This year has been a bit different for us all and horrific for many. One thing that keeps me feeling positive is knowing that the sky simply carries on with its own steady cycles, presenting us from time to time with heartwarming spectacles that distract us for a little while.
What are Jupiter & Saturn doing?
The year 2020 ends with a rare close meeting, or conjunction, between Jupiter & Saturn. The orbital periods (years) of the two planets mean they pass close to each other every 20 years. But the different tilts of their orbits mean this year they pass closer than at any time in almost 400 years. They will be just 6.1-arcminutes from each other – that is one fifth the width of the Full Moon*.
And that is close enough that they can be seen side by side through a telescope – a very rare sight.
At Sydney Observatory we often view these planets but I’m looking forward to seeing them together to compare their respective sizes, colours and features.
Of course, the two planets are actually many millions of kilometres apart, with Saturn almost twice as far from us as Jupiter. They just appear close from our point of view.
When & Where should I look?
All this year, while we’ve been busy with masks, handwashing and physical distancing Jupiter & Saturn have been steadily closing in on each other. Both planets are easily visible by eye, but binoculars or a telescope of any kind, will enhance your view.
On December 17 the full show begins. After sunset, as twilight fades, look towards the western horizon for two bright ‘stars’. You will need a clear, unobstructed view as this is all happening very close to the horizon. Find a hill, a large open space or a west-facing shoreline.
Jupiter and Saturn will be just a Moon-width apart on December 17 and already visible together through a telescope using a low power eyepiece. Jupiter is the brighter of the two planets. Just above them, looking by eye now, is the crescent Moon itself. A very pleasing trio.
On the night of Monday-Tuesday December 21-22 (for Australia) they are at their closest – and higher magnifications can be used. The few nights before and after this are also good.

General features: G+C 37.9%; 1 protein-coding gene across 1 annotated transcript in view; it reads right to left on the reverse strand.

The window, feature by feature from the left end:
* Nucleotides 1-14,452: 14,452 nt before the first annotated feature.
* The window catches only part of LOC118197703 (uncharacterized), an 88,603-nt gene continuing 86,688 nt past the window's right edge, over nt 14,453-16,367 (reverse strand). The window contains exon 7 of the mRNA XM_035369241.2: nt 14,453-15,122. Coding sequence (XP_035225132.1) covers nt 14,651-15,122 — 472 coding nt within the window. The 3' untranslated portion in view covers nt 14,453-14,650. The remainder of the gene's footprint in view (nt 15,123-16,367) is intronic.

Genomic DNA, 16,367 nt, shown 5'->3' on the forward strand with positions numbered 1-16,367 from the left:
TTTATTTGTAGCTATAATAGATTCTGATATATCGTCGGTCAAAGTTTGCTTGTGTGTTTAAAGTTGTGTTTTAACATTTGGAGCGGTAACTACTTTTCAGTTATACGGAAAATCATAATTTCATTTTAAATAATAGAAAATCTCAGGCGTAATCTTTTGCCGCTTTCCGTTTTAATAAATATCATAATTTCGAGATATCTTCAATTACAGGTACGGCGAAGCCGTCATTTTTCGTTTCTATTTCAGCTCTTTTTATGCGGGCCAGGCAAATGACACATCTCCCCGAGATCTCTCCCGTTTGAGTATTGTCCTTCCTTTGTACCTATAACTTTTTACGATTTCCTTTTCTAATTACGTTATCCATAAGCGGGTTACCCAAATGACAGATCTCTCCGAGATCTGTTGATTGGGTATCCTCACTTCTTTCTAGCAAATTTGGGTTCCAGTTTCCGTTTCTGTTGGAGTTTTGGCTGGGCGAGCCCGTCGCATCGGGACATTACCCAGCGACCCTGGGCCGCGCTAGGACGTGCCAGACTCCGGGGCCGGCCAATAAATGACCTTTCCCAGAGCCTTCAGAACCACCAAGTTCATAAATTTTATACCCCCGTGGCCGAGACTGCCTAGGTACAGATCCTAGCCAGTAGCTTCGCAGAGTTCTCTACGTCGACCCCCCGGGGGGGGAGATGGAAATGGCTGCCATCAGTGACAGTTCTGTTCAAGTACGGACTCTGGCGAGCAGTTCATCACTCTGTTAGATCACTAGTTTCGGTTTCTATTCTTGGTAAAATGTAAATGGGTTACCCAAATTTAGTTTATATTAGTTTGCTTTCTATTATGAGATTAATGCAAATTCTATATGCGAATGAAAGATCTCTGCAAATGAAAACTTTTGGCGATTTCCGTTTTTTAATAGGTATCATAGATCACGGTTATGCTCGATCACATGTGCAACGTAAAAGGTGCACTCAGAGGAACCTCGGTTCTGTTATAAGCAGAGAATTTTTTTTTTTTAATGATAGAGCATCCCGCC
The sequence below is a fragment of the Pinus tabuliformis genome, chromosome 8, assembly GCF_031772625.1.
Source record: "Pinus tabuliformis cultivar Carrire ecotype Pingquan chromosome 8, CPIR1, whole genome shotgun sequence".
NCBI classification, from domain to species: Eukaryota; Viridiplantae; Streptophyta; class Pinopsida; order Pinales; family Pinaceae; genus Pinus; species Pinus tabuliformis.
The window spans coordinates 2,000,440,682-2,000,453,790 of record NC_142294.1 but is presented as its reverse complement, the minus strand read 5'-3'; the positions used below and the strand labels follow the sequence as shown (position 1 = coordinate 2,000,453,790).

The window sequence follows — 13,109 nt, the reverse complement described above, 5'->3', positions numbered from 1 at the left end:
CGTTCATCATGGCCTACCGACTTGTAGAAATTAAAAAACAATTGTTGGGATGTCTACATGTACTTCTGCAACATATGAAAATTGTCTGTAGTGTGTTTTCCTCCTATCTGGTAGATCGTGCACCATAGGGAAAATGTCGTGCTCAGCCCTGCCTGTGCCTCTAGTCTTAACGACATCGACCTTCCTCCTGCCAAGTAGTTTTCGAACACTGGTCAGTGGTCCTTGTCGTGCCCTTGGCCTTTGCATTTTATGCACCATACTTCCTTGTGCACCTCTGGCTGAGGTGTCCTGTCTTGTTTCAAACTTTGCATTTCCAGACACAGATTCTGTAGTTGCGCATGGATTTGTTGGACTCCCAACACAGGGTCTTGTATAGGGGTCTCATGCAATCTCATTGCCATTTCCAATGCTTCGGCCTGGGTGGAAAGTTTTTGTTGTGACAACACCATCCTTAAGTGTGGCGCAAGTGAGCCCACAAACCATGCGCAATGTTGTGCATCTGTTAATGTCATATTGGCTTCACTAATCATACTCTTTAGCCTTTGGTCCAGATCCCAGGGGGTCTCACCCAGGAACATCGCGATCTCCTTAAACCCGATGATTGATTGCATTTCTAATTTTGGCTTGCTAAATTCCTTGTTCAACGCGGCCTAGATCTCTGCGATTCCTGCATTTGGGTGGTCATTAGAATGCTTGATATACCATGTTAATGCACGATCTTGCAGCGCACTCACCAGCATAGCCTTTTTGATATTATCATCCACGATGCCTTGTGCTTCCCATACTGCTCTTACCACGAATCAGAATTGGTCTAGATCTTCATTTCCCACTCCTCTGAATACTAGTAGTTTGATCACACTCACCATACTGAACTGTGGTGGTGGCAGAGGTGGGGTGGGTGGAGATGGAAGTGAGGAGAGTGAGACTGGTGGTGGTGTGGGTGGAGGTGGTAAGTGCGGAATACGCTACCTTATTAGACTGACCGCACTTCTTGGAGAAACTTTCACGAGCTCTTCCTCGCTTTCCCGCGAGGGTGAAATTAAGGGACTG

Now you can compare these two giant planets: by eye can you see one point of light or two; by telescope how does their size compare; do their colours (subtle as they are) differ; which planet shows more detailed cloud patterns; how many moons can you see?
As Christmas arrives Jupiter and Saturn have moved apart and they’ll go their own way from then until 2040.
How rare is this?
Jupiter & Saturn pass each other in the sky every 20 years. Last time they passed this close (one-fifth the Moon’s diameter apart) was in 1623, only shortly after the telescope was invented. They will next be this close in 2080. After that they never get this close again in the next thousand years.
As best as I can determine it appears that Jupiter & Saturn get this close (0.1-degrees) about once every 600 years. And they get closer than the width of the Full Moon (0.5-degrees) about once every 80 years (roughly). So, if you are over 20 years old this might be a once in a lifetime event. Otherwise you might just see this once again in 2080!
In 2040, by the way, they are about three Moon-widths apart.
How can I avoid clouds to see this?
It’s presently impossible to accurately predict where clouds will be. The best I can suggest is to keep an eye on the longer-range forecasts at the BOM, the BOM’s four-day forecast maps and their MetEye forecasts. There are also cloud-forecasting sites that may help: SkippySky and Cloud Free Night.
Just what is a conjunction exactly? And why do I see different predictions?
This gets a bit technical – you may prefer to just head outside and enjoy the free show!
A ‘conjunction’ is often simply defined as any close pairing of two celestial objects, perhaps two planets or the Moon and the Sun.
However, it is sometimes defined more strictly to mean the two celestial objects have the same longitude coordinate (astronomers call this their Right Ascension) in the sky, and we call this a ‘conjunction in Right Ascension’.
Another term, rarely used, is ‘appulse’, and this refers to the minimum separation of two celestial objects, regardless of their Right Ascension.
A conjunction in Right Ascension can (almost) never occur at the same time as an appulse. And the separation at an appulse is always smaller than at the conjunction in Right Ascension. Usually, they occur several days apart (at least for Jupiter and Saturn) but this years’ appulse is so close both occur on the same night.
On Dec 21-22 the conjunction (in Right Ascension) occurs at about midnight AEDT, and the appulse occurs at around 5:15am AEDT. For Australian locations, except the western parts of Western Australia, both planets will have set. I can’t give more precise times than this because it varies slightly (a few minutes) by location, and each program I use defines the planetary orbits in slightly different ways – different input, different output. But that’s a complication, involving ‘ephemerides’, for another time.
*The Moon is just half a degree, or 30-arcminutes, wide.